Its time we stopped beating ourselves up.  Patient Safety or improving the safety of patient care is hard. In today’s world we have spell checkers and prompts to help us with difficult problems.  We have search engines which help us find the most obscure and wonderful facts and figures.  There are even designs that help us get things right; large handles to pull a door (rather than flat plates to push), cordless kettles, brakes and accelerator pedals in the same place on every car.  But for many problems in life and in particular in areas like patient safety there is no easy solution.  So what are some of the things to consider?

expertise – we really should be respecting patient safety as a science that needs scientists – a person who is studying or has expert knowledge of one or more fields.  But with very little on offer to help people…

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Capabilities for Learning Organisations

NHS Improving Quality

Earlier this month, Jeremy Hunt called for the NHS to become the ‘world’s largest learning organisation’. Not only do successful learning organisations require the correct cultures, processes and resources, but they also require their staff to have the right skills, behaviours and development.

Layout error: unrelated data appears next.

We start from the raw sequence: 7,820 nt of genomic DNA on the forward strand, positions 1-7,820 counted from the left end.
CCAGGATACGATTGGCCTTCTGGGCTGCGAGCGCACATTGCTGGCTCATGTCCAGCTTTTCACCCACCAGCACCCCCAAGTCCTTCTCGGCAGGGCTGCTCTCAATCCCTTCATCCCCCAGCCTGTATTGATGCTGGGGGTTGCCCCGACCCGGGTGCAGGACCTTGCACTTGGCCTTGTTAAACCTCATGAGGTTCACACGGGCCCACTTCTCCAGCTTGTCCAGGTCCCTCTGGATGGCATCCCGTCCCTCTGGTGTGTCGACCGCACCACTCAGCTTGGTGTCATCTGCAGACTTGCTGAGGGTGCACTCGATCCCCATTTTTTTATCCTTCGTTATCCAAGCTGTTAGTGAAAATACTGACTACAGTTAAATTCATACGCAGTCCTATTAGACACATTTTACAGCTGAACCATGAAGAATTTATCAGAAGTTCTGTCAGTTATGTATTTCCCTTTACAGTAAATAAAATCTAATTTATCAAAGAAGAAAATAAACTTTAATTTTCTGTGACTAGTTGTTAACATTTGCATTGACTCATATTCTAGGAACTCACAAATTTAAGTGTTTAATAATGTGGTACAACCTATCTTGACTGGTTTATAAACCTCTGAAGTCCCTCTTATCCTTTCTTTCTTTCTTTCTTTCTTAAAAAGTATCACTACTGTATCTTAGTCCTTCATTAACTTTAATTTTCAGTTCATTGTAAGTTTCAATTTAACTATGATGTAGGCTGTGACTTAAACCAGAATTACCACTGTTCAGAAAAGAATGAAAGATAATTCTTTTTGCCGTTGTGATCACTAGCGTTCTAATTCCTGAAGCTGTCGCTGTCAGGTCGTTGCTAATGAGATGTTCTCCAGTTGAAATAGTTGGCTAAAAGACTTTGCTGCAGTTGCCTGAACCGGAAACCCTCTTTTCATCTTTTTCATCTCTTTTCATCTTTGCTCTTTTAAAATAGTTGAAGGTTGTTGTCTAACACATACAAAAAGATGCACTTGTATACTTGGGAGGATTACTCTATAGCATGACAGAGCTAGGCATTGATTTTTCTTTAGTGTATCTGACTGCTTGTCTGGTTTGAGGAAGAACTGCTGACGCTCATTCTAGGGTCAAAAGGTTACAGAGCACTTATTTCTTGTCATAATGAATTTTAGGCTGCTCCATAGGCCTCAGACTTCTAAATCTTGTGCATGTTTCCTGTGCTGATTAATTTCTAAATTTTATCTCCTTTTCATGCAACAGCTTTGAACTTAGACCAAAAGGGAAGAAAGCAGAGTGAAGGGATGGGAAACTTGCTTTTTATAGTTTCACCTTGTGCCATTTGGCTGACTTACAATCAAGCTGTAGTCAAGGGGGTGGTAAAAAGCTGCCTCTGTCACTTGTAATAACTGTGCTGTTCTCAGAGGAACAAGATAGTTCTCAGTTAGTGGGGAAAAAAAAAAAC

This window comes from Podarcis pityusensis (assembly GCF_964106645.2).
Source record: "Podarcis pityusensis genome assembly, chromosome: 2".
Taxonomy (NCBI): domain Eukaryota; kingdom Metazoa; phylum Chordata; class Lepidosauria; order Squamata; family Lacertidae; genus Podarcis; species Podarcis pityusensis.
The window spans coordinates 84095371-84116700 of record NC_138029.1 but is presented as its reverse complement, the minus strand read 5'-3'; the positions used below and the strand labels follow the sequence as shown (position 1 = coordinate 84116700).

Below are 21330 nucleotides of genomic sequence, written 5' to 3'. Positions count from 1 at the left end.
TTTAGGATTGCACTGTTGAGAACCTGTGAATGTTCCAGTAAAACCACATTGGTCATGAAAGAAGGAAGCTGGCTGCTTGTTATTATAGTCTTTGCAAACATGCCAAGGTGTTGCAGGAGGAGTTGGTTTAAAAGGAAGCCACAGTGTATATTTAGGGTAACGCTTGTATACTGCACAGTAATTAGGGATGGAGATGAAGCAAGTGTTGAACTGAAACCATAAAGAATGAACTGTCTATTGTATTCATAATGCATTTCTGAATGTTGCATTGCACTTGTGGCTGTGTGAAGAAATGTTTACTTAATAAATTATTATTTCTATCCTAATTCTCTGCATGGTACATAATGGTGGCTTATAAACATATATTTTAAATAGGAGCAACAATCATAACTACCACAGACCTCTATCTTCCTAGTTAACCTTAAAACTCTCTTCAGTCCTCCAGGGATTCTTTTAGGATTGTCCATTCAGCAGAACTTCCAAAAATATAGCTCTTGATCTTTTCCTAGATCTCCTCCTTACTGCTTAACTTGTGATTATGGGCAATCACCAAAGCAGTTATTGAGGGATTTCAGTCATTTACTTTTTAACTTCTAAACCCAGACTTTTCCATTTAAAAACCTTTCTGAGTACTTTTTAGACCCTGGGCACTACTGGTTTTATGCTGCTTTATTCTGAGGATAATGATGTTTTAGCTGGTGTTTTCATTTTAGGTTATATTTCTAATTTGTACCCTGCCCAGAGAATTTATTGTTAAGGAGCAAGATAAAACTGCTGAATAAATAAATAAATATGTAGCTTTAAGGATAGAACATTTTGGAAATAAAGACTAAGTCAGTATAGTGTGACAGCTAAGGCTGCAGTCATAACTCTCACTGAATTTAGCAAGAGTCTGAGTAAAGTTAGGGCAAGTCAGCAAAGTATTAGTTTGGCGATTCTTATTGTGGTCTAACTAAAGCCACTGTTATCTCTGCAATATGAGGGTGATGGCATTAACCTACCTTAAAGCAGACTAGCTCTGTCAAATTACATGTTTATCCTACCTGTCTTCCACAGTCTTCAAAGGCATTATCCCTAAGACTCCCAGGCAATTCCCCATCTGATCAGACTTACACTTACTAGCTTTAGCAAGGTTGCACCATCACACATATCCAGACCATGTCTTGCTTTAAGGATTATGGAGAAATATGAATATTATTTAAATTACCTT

In September 2014, the Knowledge and Intelligence Team in NHS IQ developed two quick, fun, quizzes, to garner insight into the intelligence gathering and learning activities and behaviours of NHS staff. You are able to see the results collected so far by clicking on the images at the bottom of this post.

The results, whilst highlighting that cultural barriers to learning such as fear of scrutiny are still posing great threats to the NHS realising Jeremy Hunt’s ambition, it also shows there are currently gaps in the capability and behaviours of staff in regard to learning and intelligence gathering skills.

Learning, in the majority, is…

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Don’t be mean*

We must stop seeing patient leaders as an optional, expensive, fortunate and patronised extra , absolutely.

Lisa Says This

In my blog last week, I mentioned that my next one might be contentious. This is it.

Tonight, Health Service Journal (HSJ) have announced their first list of Patient Leaders. I am stunned to be on it. Plus a little bit anxious and also prouder than I have felt for a long time. Here’s why.

I’ve been on a few lists in my time. I remember the first one of influential women in the NHS. Some of us got a bit of stick for that, as did HSJ – “What about the influential men?” came the cry. Take a look at the top of the NHS, and you will see why there is a need for a list with just women on it. Even more so for Black and Minority Ethnic NHS leaders. Hats off to @NHS_Dean who has been open about changing his mind recently regarding quotas…